Crop burning has been a major talking point in northern India for the past 3-5 years. It is very common to see a lot of farmers, in Punjab, UP and Haryana, burning crop stubble after harvesting crops. And the practice is one of the causes, Delhi NCR region is blanketed under a thick layer of smog throughout the winter season. The pollution level in the city exceeds the limits and goes into the severe category for months at end.
Why is stubble burning so common?
Farmers in the region usually grow paddy during the monsoon season as it requires a lot of water. Paddy cultivation is more profitable to farmers due to procurement by the government at MSP (Minimum Support Price). After harvesting the yield usually done using machines, about 1-2 inch of stubble is left behind. That has to be removed and decomposed, which takes about 1-2 months. Also due to high silica content the stubble cannot be used to feed the cattle. Therefore, it is much easier and cost effective to burn the stubble.
The Journey Begins
For Shubham Singh, founder and CEO of Craste (FUMA Labs Private Limited), the journey began with a visit to a village. A graduate from Imperial College London, Shubham had a well paying job in a reputed MNC. But sustainability and the drive to bring about a change in the country were his true calling. He left his high paying job when the opportunity presented himself to follow his passion in the form of a Govt. funded program. The BIRAC fellowship encouraged entrepreneurs to provide solutions to complex problems India is facing and supports them with a monthly stipend to cover their basic needs.
Understanding the Problem
The plan was simple, understand the actual situation at the ground and coming up with a solution. To understand the situation, he visited numerous villages all over the country. For 6-8 months it was all about interaction with farmers and observing the entire process of harvesting and preparing the field for the next sowing.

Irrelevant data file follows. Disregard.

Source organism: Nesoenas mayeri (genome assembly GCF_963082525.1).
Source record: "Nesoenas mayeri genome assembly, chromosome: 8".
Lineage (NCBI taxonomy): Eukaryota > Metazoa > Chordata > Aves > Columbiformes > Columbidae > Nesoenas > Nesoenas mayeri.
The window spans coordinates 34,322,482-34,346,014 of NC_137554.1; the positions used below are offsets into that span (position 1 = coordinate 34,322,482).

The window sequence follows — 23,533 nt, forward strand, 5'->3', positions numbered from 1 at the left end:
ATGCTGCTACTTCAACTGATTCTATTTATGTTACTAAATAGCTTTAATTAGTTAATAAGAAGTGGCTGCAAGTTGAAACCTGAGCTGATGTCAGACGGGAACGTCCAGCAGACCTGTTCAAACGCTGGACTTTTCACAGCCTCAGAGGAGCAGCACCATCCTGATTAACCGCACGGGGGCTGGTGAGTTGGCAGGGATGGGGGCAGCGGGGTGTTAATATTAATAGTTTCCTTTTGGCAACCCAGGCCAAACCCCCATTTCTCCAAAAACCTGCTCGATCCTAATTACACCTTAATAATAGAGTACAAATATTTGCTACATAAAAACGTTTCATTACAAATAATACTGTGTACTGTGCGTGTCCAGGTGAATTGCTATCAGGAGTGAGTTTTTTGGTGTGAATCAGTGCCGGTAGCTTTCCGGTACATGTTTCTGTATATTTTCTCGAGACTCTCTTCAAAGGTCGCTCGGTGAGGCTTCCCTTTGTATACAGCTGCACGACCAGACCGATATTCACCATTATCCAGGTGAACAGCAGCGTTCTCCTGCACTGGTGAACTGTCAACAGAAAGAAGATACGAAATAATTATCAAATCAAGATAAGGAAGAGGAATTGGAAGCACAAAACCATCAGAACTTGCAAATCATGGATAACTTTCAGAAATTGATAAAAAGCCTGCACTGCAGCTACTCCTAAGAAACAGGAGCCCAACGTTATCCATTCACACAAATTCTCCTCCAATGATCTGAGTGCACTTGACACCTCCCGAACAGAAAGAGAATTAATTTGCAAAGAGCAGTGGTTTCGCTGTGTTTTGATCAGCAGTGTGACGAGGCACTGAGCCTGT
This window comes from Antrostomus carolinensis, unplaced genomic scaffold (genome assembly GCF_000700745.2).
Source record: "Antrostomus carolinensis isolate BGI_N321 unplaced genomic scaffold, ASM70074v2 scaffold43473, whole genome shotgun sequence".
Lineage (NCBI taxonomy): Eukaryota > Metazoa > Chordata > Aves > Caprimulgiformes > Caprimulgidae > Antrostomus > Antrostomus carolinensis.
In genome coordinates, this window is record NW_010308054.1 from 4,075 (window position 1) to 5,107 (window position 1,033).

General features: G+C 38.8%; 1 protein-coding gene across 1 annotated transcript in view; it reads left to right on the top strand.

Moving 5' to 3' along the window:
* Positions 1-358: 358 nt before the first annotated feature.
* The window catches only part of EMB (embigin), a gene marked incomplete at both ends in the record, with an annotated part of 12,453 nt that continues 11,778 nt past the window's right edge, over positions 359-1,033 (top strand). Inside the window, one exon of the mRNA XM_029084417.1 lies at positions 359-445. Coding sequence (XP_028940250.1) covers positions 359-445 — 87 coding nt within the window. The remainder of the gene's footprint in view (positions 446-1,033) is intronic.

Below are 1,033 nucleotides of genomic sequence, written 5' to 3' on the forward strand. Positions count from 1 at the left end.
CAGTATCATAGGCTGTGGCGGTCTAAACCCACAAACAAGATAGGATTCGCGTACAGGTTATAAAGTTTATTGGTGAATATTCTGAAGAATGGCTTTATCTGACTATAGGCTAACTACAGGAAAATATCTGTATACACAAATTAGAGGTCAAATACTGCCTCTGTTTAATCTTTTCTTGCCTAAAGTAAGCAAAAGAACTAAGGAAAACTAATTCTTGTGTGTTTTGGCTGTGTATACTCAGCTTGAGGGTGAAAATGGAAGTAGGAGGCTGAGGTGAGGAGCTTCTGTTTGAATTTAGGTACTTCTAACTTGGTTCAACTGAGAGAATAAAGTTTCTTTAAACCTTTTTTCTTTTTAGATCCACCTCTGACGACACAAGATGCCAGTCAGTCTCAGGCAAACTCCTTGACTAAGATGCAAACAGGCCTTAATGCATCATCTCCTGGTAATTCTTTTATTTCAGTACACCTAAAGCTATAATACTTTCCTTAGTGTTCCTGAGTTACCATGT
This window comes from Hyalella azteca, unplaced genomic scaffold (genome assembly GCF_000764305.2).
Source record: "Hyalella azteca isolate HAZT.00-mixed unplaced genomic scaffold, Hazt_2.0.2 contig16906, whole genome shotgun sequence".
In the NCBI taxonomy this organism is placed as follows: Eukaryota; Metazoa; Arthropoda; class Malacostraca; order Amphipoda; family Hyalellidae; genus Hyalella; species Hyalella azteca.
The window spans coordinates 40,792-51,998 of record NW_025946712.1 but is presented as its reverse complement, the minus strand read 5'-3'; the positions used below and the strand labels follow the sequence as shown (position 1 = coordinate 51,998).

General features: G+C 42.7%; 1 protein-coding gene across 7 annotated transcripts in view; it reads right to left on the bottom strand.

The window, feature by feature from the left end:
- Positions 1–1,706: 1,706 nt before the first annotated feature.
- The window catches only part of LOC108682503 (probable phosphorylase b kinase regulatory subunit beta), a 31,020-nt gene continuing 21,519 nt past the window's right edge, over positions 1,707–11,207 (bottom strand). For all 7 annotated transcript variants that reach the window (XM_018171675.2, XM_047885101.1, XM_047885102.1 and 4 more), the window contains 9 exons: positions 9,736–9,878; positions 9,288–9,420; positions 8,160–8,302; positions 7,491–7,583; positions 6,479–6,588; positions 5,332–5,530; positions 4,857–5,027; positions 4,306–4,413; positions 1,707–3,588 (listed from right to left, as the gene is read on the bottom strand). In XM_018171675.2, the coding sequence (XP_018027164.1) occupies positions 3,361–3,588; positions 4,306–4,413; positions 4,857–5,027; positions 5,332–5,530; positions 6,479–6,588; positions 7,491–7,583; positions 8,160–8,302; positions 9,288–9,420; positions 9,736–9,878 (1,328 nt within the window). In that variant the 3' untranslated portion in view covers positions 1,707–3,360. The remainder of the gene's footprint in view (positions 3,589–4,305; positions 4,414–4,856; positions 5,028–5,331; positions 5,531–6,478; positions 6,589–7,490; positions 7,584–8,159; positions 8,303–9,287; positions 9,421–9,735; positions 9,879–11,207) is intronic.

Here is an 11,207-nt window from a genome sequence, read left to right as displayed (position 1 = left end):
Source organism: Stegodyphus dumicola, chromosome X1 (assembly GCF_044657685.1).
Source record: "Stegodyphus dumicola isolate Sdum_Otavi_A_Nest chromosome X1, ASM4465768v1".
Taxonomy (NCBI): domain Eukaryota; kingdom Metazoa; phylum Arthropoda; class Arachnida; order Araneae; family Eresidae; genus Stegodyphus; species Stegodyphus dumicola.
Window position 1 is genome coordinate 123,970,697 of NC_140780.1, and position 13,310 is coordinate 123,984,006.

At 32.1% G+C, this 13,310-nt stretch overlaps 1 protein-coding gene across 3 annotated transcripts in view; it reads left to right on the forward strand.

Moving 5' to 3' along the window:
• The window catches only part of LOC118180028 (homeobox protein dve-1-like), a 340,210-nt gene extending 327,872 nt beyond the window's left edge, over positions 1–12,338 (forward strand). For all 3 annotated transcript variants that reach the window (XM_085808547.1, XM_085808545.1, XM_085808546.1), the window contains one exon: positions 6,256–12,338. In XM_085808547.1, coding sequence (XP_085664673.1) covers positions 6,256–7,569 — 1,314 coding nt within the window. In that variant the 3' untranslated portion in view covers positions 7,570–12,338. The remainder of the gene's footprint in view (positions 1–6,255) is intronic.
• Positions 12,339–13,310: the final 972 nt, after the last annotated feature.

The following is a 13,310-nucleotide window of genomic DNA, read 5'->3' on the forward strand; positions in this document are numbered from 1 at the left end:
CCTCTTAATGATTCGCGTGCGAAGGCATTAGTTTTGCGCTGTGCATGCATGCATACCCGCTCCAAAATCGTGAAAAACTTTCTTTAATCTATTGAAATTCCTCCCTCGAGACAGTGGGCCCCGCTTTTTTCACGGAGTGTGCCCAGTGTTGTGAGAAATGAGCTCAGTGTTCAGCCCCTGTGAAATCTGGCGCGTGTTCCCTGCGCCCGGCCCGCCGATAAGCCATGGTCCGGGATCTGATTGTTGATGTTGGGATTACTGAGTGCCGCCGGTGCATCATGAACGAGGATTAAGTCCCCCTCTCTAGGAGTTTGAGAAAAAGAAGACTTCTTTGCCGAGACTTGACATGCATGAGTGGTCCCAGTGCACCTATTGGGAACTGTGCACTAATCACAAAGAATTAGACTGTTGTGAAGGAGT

“I understood that the problem was two fold after my interaction with hundreds of farmers. First, the time window, farmers had a time window of 15-20 days before the next sowing season. Second, the machines to remove residue stubble were too expensive for them,” Shubham explains.
Another challenge that was coming up during the time was that with the increase in popularity of E-commerce firms in India, the amount of plastic waste generated was also increasing exponentially. The packaging and delivery of online orders are done in plastic bags. As a result, the plastic waste generated is becoming too large to handle.
The solution was simple on paper for Shubham. Use the farm waste to create biodegradable packaging which would replace the plastic bags. After months of R&D, Shubham managed to find the right process to achieve just that. The patent pending technology can not only create sustainable packaging, it also has a lot of other applications such as creating formaldehyde free particle boards, biodegradable disposable cutlery etc. from farm residue.
And to incentivize farmers to not burn waste at the end of the harvesting season, the company procures left over stubble from the farms at the cost of Rs. 6/kg. This ensures that the company can procure raw material at competitive costs and reduce the practice of stubble burning.
Shubham’s efforts and his solution to one of the most pressing issues in the country has been acknowledged. His journey has been supported by central government funds (BIRAC, DST). Till date, he has received Government grants worth 1.5 Crore to test and validate the technology.
He also managed to secure private equity funding from the renowned accelerator, Techstars, which invests USD 120,000 in startups.
Scaling up technology is a huge challenge from Lab to a commercial level. Also, competing with plastic, which is one of the cheapest and most durable products in the packaging industry, is very difficult, Shubham explains.
“We are setting up a manufacturing plant in Gwalior and are in the process of securing packaging manufacturing tie-ups with several major companies all over the world,” he adds.